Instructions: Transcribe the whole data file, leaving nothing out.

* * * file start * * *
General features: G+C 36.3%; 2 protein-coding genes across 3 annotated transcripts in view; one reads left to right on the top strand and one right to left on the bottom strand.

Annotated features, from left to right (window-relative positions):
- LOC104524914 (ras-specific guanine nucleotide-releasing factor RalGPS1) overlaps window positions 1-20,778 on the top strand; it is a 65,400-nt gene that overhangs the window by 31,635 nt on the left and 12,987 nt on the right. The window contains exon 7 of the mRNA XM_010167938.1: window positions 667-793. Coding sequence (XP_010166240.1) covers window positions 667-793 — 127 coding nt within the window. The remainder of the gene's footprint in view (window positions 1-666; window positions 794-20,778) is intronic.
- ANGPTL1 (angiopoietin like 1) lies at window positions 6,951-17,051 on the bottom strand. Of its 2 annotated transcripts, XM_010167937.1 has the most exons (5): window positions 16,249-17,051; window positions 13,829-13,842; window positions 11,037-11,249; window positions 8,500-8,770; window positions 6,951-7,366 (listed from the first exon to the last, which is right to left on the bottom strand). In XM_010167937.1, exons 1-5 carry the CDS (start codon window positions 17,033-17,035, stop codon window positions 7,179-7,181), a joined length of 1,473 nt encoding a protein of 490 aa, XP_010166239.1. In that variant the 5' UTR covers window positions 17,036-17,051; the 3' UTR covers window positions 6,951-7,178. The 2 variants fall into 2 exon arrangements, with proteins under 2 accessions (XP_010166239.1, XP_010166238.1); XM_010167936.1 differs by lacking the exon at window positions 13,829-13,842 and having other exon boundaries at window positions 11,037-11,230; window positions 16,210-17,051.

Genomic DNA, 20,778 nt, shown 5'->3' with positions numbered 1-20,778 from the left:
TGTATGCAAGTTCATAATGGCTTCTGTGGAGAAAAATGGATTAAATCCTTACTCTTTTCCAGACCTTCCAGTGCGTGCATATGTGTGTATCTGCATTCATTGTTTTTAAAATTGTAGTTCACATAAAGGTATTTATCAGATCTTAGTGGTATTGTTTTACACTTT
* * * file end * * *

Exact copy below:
General features: G+C 36.3%; 2 protein-coding genes across 3 annotated transcripts in view; one reads left to right on the top strand and one right to left on the bottom strand.

Annotated features, from left to right (window-relative positions):
- LOC104524914 (ras-specific guanine nucleotide-releasing factor RalGPS1) overlaps window positions 1-20,778 on the top strand; it is a 65,400-nt gene that overhangs the window by 31,635 nt on the left and 12,987 nt on the right. The window contains exon 7 of the mRNA XM_010167938.1: window positions 667-793. Coding sequence (XP_010166240.1) covers window positions 667-793 — 127 coding nt within the window. The remainder of the gene's footprint in view (window positions 1-666; window positions 794-20,778) is intronic.
- ANGPTL1 (angiopoietin like 1) lies at window positions 6,951-17,051 on the bottom strand. Of its 2 annotated transcripts, XM_010167937.1 has the most exons (5): window positions 16,249-17,051; window positions 13,829-13,842; window positions 11,037-11,249; window positions 8,500-8,770; window positions 6,951-7,366 (listed from the first exon to the last, which is right to left on the bottom strand). In XM_010167937.1, exons 1-5 carry the CDS (start codon window positions 17,033-17,035, stop codon window positions 7,179-7,181), a joined length of 1,473 nt encoding a protein of 490 aa, XP_010166239.1. In that variant the 5' UTR covers window positions 17,036-17,051; the 3' UTR covers window positions 6,951-7,178. The 2 variants fall into 2 exon arrangements, with proteins under 2 accessions (XP_010166239.1, XP_010166238.1); XM_010167936.1 differs by lacking the exon at window positions 13,829-13,842 and having other exon boundaries at window positions 11,037-11,230; window positions 16,210-17,051.

Genomic DNA, 20,778 nt, shown 5'->3' with positions numbered 1-20,778 from the left:
TGTATGCAAGTTCATAATGGCTTCTGTGGAGAAAAATGGATTAAATCCTTACTCTTTTCCAGACCTTCCAGTGCGTGCATATGTGTGTATCTGCATTCATTGTTTTTAAAATTGTAGTTCACATAAAGGTATTTATCAGATCTTAGTGGTATTGTTTTACACTTT